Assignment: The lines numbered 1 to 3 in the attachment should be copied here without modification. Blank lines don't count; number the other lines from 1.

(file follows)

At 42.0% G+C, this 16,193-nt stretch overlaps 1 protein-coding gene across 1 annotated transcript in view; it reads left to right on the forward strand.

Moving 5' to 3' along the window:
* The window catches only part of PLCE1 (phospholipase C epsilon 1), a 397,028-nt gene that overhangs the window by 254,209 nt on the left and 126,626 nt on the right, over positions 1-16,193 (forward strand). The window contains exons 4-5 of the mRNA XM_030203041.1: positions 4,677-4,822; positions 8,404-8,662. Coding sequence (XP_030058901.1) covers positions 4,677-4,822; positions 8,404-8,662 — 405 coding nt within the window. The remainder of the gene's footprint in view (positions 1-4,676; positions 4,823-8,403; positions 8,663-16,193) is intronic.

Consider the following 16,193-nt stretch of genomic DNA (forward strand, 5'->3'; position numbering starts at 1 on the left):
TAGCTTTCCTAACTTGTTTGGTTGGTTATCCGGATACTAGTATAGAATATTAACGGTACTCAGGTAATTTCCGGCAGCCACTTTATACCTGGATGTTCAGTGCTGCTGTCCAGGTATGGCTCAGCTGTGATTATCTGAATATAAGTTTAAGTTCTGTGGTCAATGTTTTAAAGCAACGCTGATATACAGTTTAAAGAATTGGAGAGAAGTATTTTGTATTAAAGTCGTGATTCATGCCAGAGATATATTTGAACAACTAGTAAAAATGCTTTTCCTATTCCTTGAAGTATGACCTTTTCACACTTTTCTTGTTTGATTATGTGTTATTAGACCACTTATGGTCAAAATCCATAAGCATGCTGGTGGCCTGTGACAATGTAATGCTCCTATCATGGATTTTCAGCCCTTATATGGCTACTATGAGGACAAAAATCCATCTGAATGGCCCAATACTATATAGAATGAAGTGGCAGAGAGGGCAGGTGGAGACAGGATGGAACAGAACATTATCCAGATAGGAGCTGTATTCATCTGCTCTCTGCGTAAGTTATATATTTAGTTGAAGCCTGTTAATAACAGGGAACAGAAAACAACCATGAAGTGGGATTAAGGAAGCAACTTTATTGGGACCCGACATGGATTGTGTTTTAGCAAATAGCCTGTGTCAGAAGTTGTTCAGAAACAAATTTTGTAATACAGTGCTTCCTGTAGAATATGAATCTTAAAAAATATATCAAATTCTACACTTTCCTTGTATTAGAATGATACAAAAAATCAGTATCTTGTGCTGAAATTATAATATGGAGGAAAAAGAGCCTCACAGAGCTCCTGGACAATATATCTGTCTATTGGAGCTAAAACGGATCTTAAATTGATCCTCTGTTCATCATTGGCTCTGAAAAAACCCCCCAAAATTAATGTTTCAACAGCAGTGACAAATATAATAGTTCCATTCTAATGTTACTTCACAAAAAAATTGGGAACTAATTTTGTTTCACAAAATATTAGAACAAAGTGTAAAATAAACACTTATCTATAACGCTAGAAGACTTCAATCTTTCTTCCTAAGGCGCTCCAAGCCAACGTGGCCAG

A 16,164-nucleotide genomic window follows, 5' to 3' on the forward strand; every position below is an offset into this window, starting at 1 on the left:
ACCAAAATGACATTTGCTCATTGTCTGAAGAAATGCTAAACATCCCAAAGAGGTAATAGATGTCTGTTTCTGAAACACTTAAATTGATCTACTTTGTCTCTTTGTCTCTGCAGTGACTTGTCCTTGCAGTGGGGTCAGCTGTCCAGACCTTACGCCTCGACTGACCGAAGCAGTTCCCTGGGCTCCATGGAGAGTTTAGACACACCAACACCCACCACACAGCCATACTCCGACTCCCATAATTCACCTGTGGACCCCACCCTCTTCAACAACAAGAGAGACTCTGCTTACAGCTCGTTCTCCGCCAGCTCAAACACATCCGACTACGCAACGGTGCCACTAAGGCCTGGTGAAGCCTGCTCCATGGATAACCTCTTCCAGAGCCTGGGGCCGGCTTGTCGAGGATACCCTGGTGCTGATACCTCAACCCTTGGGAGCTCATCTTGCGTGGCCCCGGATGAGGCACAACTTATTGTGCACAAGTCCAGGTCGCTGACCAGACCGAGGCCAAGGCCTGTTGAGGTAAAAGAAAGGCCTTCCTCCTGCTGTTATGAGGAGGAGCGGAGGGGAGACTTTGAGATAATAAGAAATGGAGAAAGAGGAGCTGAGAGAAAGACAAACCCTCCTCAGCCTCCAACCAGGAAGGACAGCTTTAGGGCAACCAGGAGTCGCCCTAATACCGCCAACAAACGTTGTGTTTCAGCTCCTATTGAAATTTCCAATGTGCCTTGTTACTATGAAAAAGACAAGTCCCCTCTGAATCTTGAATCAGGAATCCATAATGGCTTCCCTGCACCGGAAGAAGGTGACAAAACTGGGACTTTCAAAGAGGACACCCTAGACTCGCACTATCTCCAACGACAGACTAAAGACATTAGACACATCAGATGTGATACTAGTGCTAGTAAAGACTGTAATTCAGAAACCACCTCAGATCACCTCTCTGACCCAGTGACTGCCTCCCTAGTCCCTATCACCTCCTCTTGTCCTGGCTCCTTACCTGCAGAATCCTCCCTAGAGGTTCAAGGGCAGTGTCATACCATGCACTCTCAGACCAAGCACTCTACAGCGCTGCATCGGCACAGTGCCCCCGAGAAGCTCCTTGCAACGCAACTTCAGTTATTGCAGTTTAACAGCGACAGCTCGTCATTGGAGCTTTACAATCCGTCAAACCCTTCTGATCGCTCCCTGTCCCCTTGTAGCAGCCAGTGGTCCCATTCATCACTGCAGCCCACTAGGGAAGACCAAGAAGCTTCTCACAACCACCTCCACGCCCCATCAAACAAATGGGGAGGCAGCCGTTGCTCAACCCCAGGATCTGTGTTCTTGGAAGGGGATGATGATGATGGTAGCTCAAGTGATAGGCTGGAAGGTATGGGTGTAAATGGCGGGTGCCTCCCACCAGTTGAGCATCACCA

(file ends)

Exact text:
At 42.0% G+C, this 16,193-nt stretch overlaps 1 protein-coding gene across 1 annotated transcript in view; it reads left to right on the forward strand.

Moving 5' to 3' along the window:
* The window catches only part of PLCE1 (phospholipase C epsilon 1), a 397,028-nt gene that overhangs the window by 254,209 nt on the left and 126,626 nt on the right, over positions 1-16,193 (forward strand). The window contains exons 4-5 of the mRNA XM_030203041.1: positions 4,677-4,822; positions 8,404-8,662. Coding sequence (XP_030058901.1) covers positions 4,677-4,822; positions 8,404-8,662 — 405 coding nt within the window. The remainder of the gene's footprint in view (positions 1-4,676; positions 4,823-8,403; positions 8,663-16,193) is intronic.